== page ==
SPONSORED:

Close to 70 dead in states with severe winter weather: report

Close to 70 dead in states with severe winter weather: report
© Getty Images

While temperatures are already on the rise in Texas and other states battered by this week’s severe winter weather, the freezing temperatures and extreme conditions have left approximately 70 people dead, and many more without power and potable drinking water. 

The Associated Press reported the updated death toll Friday, including fatalities across the country from car crashes, carbon monoxide poisoning, drownings, house fires and hypothermia. 

In Fort Worth, Texas, ambulance provider MedStar has continued to receive reports of hypothermia, most of which were from people in their own homes, according to the AP. The emergency provider reached a peak of 77 hypothermia calls on Wednesday. 

ADVERTISEMENT

Authorities suspect that the death of an 11-year-old boy in his bed in Conroe, near Houston, Tuesday was likely caused by hypothermia after his family’s home lost power amid the storm. 

The New York Times reported Saturday that 75-year-old Carrol Anderson, an Army veteran who breathed with the help of oxygen tanks, died in Crosby, Texas, after the electricity in his home that powers his main tank went out during the storm. 

As people across Texas and other states attempt to find warmth, some have turned to sitting in their running cars or next to generators, prompting a series of deaths from carbon monoxide poisoning. 

On Saturday, a 68-year-old man and a 44-year-old woman in Louisiana died from carbon monoxide poisoning after they placed a generator in their camper to keep warm, according to the state's health department.

Amid the fallout from the weather, President Biden has approved states of emergency in Texas, Louisiana and Oklahoma. On Saturday, the White House announced that Biden had issued a major disaster declaration for Texas, allowing for the Lone Star state to receive additional federal resources to address widespread blackouts and water shortages.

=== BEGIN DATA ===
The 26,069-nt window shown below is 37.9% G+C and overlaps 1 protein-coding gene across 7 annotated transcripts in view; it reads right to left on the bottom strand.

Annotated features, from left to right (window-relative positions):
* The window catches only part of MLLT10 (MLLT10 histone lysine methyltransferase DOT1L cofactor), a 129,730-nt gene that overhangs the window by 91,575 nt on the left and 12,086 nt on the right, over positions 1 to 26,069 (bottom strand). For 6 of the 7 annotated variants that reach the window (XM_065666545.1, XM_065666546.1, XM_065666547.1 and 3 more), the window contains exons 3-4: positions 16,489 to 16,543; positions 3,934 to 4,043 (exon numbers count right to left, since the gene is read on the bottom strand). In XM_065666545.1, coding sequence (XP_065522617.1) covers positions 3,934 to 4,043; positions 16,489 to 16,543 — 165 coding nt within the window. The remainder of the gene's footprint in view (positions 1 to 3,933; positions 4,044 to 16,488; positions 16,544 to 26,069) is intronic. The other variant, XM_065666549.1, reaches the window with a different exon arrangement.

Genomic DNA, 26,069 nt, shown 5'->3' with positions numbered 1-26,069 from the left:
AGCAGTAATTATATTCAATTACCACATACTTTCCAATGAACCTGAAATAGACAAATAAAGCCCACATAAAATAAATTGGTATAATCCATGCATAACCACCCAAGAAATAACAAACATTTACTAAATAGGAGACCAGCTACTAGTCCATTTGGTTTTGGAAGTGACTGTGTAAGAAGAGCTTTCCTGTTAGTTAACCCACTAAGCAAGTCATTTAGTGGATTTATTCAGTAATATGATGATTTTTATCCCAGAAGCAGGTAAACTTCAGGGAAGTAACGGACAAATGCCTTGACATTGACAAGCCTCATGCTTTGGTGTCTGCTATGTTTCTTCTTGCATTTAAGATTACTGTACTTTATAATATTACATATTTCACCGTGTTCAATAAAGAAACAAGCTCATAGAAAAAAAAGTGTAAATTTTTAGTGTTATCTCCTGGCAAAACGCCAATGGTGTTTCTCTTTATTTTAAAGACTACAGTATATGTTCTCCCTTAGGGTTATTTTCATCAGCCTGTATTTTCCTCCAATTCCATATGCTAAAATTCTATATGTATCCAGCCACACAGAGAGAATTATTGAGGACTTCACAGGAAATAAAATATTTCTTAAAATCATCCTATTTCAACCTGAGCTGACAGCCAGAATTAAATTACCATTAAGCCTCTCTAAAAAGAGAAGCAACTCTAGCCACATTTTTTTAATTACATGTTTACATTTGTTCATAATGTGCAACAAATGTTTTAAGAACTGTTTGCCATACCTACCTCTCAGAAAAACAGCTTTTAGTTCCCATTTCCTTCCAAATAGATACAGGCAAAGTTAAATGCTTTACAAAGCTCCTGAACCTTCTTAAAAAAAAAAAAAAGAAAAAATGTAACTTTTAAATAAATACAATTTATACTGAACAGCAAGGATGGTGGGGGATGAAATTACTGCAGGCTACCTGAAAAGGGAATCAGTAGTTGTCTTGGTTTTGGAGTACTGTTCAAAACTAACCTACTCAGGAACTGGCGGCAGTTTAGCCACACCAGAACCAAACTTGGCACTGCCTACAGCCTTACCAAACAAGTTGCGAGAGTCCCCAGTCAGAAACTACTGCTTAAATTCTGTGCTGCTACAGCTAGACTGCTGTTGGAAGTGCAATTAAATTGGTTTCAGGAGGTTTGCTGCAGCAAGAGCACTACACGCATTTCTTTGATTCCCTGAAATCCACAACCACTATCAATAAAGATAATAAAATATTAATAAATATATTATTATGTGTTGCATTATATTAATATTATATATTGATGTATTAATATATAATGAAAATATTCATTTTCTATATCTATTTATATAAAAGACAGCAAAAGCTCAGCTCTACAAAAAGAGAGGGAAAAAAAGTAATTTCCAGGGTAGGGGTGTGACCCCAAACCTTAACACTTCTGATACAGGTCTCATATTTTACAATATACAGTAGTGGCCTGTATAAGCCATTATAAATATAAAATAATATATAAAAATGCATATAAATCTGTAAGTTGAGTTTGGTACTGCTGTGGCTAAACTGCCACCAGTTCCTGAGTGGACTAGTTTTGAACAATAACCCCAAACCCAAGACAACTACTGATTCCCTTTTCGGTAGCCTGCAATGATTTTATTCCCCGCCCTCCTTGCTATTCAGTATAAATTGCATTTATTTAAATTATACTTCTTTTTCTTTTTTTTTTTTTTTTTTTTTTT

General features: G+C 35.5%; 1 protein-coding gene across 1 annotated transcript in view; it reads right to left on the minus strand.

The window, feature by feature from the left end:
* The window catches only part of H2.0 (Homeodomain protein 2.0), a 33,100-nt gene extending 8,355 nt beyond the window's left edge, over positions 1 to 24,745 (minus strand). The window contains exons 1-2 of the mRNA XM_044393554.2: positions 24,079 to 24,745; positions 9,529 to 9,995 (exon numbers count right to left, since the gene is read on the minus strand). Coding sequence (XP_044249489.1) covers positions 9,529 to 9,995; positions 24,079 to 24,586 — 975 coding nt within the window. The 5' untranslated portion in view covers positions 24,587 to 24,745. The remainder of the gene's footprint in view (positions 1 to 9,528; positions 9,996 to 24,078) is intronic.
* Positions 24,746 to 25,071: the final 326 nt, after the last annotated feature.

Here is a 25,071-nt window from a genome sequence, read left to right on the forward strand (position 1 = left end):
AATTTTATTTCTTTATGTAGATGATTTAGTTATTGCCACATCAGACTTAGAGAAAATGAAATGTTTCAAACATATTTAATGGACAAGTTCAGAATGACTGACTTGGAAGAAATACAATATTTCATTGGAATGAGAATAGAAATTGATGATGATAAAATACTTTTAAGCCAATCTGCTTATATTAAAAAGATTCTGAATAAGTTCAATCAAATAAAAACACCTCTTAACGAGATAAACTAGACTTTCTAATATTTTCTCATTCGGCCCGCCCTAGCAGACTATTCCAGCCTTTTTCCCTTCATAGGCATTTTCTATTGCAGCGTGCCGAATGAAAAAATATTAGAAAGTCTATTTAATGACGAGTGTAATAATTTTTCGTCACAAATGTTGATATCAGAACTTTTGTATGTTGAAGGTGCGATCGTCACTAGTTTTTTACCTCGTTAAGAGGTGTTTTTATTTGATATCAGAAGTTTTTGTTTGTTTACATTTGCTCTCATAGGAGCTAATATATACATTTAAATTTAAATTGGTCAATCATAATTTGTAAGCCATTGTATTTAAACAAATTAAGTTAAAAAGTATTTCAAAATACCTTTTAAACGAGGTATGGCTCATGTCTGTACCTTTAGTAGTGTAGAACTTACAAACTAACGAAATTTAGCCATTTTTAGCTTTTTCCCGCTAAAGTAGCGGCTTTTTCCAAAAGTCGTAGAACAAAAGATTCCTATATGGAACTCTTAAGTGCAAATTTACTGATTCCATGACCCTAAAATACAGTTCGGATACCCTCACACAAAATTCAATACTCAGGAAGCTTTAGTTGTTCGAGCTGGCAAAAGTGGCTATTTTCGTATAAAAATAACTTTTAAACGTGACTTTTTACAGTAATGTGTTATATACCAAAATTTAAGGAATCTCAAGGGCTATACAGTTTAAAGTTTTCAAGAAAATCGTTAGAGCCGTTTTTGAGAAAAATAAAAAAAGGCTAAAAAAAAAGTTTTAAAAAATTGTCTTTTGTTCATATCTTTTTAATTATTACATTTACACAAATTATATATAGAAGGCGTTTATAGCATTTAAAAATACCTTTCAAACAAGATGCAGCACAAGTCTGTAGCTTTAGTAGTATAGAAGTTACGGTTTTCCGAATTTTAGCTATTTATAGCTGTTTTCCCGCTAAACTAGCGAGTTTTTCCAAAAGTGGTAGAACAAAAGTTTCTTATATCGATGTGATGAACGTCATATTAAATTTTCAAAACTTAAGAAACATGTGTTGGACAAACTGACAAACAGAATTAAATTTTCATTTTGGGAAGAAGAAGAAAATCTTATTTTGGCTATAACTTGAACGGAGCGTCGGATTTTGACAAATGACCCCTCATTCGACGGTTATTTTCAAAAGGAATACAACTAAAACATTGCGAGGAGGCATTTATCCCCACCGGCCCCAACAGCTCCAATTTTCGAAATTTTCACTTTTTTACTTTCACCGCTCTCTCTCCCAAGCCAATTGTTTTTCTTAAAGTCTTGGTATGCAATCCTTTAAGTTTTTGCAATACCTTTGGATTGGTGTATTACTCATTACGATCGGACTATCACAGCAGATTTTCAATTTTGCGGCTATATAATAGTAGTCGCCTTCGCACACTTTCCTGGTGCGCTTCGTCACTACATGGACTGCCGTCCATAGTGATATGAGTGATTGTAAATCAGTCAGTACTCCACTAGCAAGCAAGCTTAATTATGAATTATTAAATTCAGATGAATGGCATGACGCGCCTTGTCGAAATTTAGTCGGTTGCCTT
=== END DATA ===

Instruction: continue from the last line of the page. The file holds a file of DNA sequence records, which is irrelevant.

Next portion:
However, the South, and Texas in particular, still face uphill battles. 

ADVERTISEMENT

While millions of Texans’ power on Friday was restored, more than 40,000 people in Texas remained without power Saturday evening, according to poweroutage.us

Many in Texas and Louisiana are also now facing a lack of safe drinking water and are under orders by local authorities to boil their tap water prior to drinking it. Record low temperatures in the state have damaged pipes that carry the water supply, jeopardizing the drinking water systems. 

As states attempt to bounce back from the crisis, warmer temperatures on Saturday provided some relief following days of freezing temperatures. 

The AP reported that the warm-up was expected to last several days in Texas, with the sun up in Dallas by the afternoon and temperatures nearing 50 degrees. 

While CNN reported that a weak cold front in Texas is projected for Sunday evening, it is not expected to bring the same level of harsh conditions Texans experienced this week. 

The deaths as a result of the winter storm and the subsequent widespread power outages have led to scrutiny on Texas’ preparedness for the extreme weather conditions. 

A report this week from the Federal Energy Regulatory Commission and the North American Electric Reliability Corporation said that electricity-generating companies in the state “failed to adequately prepare for winter,” specifically citing inadequate insulation and a failure to train operators and maintenance personnel on winter preparations. 

Five Democrats on the House Energy and Commerce Committee also wrote in a letter to Texas Gov. Greg Abbott (R) on Friday stating that “the events of this week demonstrate that there are significant shortcomings in preparations and more must be done to protect communities disproportionately impacted by winter power outages.”